Shakespeare might not approve of my taking liberties with his play Hamlet, though prince Hamlet was essentially saying the same thing as I was feeling last year:
To be, or not to be, that is the question—
Whether ’tis Nobler in the mind to suffer
The Slings and Arrows of outrageous Fortune,
Or to take Arms against a Sea of troubles…
Would Hamlet go on or cease from all? Yes, I may have felt just as Hamlet in the Nunnery Scene when I thought about my “sea of troubles” just one year ago. Well, maybe I’m waxing a bit too dramatic but there were real concerns on my part regarding last year’s events (oh how “smart a lash” that memory doth make!). What was that worrisome memory? Allow me now to retrace my steps to that challenging day and give you context to my soliloquy.
This story begins last fall and there are many actors on the stage of events. Yes, my story begins with our mobile app and our external API and reaches its climax when seemingly all users download their family trees all at once! Oh the misery. Let us begin our tale of woe.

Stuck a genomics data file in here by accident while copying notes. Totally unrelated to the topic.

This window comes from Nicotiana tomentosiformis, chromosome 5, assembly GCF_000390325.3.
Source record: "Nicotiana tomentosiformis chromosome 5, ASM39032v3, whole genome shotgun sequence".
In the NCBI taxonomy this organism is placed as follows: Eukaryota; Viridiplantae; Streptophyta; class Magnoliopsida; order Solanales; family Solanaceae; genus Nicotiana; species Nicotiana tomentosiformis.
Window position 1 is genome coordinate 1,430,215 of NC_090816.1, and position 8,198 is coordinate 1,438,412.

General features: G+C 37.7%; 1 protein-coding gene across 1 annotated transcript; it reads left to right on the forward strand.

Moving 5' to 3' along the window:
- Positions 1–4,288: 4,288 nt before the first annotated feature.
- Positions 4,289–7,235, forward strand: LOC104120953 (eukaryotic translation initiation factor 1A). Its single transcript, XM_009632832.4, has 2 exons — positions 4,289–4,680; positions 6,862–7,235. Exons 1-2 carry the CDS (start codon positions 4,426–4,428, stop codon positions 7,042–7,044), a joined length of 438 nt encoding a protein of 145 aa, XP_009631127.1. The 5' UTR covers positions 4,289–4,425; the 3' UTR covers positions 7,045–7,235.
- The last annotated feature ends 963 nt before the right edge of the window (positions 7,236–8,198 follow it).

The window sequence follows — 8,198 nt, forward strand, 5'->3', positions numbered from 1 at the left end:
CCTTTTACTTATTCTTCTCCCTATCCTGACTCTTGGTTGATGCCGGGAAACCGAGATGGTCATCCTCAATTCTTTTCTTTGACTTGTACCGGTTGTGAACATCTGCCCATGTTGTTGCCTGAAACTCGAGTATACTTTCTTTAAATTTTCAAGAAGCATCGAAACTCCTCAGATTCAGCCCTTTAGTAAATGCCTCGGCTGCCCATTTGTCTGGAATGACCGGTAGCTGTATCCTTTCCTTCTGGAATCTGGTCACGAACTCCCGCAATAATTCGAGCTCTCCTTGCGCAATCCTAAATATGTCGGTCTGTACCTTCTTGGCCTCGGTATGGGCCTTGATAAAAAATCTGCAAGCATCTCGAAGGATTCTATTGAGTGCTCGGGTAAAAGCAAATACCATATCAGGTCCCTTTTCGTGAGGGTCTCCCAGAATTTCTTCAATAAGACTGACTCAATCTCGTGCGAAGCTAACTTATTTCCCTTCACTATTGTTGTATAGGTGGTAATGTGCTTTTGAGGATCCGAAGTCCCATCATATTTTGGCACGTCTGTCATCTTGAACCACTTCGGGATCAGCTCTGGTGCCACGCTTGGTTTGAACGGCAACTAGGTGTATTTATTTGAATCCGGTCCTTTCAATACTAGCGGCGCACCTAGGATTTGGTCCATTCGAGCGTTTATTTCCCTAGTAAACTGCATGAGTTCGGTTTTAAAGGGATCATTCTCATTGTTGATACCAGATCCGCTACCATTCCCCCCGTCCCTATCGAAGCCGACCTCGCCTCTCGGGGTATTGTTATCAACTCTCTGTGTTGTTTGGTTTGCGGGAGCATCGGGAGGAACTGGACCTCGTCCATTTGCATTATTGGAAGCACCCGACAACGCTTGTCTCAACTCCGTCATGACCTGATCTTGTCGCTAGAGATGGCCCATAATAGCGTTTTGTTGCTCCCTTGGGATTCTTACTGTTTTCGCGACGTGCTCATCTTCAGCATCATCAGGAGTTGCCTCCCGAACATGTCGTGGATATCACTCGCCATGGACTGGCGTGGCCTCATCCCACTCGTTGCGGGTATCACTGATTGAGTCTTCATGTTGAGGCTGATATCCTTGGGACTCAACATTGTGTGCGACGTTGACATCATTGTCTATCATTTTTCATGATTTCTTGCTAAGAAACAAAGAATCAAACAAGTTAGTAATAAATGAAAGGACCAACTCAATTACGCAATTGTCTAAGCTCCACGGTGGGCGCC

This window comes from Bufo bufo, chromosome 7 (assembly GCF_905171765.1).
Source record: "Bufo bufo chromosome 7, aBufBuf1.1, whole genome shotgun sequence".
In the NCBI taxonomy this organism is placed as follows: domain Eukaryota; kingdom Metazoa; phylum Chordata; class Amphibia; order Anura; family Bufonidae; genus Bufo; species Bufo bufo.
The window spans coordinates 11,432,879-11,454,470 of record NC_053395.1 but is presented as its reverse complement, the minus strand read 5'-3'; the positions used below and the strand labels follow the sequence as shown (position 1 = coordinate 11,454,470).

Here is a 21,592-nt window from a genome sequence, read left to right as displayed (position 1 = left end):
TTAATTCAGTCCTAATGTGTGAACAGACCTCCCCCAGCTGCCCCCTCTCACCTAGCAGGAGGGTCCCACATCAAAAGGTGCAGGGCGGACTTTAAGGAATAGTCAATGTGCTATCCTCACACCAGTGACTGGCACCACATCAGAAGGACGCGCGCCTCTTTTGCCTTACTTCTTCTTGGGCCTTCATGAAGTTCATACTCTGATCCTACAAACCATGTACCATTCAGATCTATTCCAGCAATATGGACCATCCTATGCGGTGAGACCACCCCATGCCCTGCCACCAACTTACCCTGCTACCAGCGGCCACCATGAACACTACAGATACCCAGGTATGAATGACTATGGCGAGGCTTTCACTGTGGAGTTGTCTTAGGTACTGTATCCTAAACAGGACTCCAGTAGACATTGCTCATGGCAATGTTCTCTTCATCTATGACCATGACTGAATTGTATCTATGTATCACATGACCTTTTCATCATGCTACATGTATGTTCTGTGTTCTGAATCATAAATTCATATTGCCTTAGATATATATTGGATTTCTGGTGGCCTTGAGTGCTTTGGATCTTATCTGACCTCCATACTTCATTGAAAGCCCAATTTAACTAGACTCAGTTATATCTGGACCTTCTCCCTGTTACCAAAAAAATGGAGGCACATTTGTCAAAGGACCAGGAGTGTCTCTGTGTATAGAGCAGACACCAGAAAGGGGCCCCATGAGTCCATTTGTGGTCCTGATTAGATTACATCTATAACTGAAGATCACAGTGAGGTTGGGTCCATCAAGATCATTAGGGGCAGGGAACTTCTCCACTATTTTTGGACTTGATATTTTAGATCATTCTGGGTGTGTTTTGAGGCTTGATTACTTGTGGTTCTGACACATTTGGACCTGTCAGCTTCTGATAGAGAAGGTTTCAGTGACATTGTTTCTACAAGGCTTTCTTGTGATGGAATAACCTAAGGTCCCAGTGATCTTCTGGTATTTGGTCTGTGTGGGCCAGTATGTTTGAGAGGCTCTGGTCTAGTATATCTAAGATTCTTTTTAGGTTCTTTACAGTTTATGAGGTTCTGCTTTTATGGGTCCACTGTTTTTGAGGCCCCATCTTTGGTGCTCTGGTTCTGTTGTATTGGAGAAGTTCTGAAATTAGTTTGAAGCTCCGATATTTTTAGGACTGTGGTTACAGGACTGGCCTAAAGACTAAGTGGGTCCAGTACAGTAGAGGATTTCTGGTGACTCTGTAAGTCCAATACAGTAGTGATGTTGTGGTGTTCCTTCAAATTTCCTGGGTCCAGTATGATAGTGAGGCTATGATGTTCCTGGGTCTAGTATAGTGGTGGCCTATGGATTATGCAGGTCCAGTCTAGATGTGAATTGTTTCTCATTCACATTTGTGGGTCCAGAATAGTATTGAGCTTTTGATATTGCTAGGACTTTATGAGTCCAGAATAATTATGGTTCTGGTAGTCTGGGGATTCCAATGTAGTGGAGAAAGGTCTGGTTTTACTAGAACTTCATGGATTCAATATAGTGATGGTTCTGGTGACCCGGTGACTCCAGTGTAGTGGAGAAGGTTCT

Ancestry.com (the bastion of family history) has an external API that is used by our mobile apps and other strategic initiatives to share and update a person’s family tree, events, stories and photos. Our external API has been most important in our mobile efforts (11 million downloads) and in working with the popular TV series, “Who Do You Think You Are?” Our mobile team had successfully grown our mobile usage to such an extent that I began to worry it might actually tax our systems. That concern was beginning to bubble up from my subconscious the fall of last year and this leads us to that disquieting day. Last year, our iOS mobile app was promoted in the Apple App Store because of the updates we had made for the release (along with other Ancestry promotions). Those promotions led to large numbers of simultaneous family-tree downloads and it weakened the mighty knees of our backend services. We endured a week of utmost traffic and were consigned to throttle (limit usage of) our mobile users (the API team saved the day by throttling usage and thus preserving the backend services). After experiencing that calamitous week, we might well have cried, “Get thee to a nunnery!” or “O, woe is me” but we repressed such impulses.